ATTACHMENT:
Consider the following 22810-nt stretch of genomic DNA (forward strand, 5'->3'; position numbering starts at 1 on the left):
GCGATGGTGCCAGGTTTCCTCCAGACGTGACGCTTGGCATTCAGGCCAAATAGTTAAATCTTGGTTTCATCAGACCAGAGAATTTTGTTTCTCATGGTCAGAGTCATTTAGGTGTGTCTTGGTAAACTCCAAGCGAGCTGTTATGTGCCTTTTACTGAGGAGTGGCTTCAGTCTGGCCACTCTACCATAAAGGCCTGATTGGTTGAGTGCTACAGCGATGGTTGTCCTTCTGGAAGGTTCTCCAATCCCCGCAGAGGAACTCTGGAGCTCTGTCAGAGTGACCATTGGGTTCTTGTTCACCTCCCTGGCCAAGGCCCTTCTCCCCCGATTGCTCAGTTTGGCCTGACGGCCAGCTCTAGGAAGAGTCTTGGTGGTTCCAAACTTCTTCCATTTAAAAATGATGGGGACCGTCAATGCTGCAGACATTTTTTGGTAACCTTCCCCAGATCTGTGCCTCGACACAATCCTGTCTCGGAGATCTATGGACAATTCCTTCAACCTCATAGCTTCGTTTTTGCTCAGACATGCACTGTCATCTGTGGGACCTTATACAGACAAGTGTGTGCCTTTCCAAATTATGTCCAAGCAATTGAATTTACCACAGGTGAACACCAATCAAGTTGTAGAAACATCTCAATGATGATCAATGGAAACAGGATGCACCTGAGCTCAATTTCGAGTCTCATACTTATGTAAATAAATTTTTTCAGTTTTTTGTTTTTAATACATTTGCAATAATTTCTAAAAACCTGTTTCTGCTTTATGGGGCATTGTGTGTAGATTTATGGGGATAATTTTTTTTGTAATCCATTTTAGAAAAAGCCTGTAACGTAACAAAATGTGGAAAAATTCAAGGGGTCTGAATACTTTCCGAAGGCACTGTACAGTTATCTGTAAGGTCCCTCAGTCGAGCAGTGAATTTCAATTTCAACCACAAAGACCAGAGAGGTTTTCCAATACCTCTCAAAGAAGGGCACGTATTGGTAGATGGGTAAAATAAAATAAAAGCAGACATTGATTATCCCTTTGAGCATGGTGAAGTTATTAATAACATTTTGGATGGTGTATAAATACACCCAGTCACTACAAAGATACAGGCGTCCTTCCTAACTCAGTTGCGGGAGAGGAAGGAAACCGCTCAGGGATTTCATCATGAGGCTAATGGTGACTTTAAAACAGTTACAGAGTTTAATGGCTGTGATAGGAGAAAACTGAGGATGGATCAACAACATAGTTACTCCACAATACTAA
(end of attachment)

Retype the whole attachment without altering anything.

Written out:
Consider the following 22810-nt stretch of genomic DNA (forward strand, 5'->3'; position numbering starts at 1 on the left):
GCGATGGTGCCAGGTTTCCTCCAGACGTGACGCTTGGCATTCAGGCCAAATAGTTAAATCTTGGTTTCATCAGACCAGAGAATTTTGTTTCTCATGGTCAGAGTCATTTAGGTGTGTCTTGGTAAACTCCAAGCGAGCTGTTATGTGCCTTTTACTGAGGAGTGGCTTCAGTCTGGCCACTCTACCATAAAGGCCTGATTGGTTGAGTGCTACAGCGATGGTTGTCCTTCTGGAAGGTTCTCCAATCCCCGCAGAGGAACTCTGGAGCTCTGTCAGAGTGACCATTGGGTTCTTGTTCACCTCCCTGGCCAAGGCCCTTCTCCCCCGATTGCTCAGTTTGGCCTGACGGCCAGCTCTAGGAAGAGTCTTGGTGGTTCCAAACTTCTTCCATTTAAAAATGATGGGGACCGTCAATGCTGCAGACATTTTTTGGTAACCTTCCCCAGATCTGTGCCTCGACACAATCCTGTCTCGGAGATCTATGGACAATTCCTTCAACCTCATAGCTTCGTTTTTGCTCAGACATGCACTGTCATCTGTGGGACCTTATACAGACAAGTGTGTGCCTTTCCAAATTATGTCCAAGCAATTGAATTTACCACAGGTGAACACCAATCAAGTTGTAGAAACATCTCAATGATGATCAATGGAAACAGGATGCACCTGAGCTCAATTTCGAGTCTCATACTTATGTAAATAAATTTTTTCAGTTTTTTGTTTTTAATACATTTGCAATAATTTCTAAAAACCTGTTTCTGCTTTATGGGGCATTGTGTGTAGATTTATGGGGATAATTTTTTTTGTAATCCATTTTAGAAAAAGCCTGTAACGTAACAAAATGTGGAAAAATTCAAGGGGTCTGAATACTTTCCGAAGGCACTGTACAGTTATCTGTAAGGTCCCTCAGTCGAGCAGTGAATTTCAATTTCAACCACAAAGACCAGAGAGGTTTTCCAATACCTCTCAAAGAAGGGCACGTATTGGTAGATGGGTAAAATAAAATAAAAGCAGACATTGATTATCCCTTTGAGCATGGTGAAGTTATTAATAACATTTTGGATGGTGTATAAATACACCCAGTCACTACAAAGATACAGGCGTCCTTCCTAACTCAGTTGCGGGAGAGGAAGGAAACCGCTCAGGGATTTCATCATGAGGCTAATGGTGACTTTAAAACAGTTACAGAGTTTAATGGCTGTGATAGGAGAAAACTGAGGATGGATCAACAACATAGTTACTCCACAATACTAA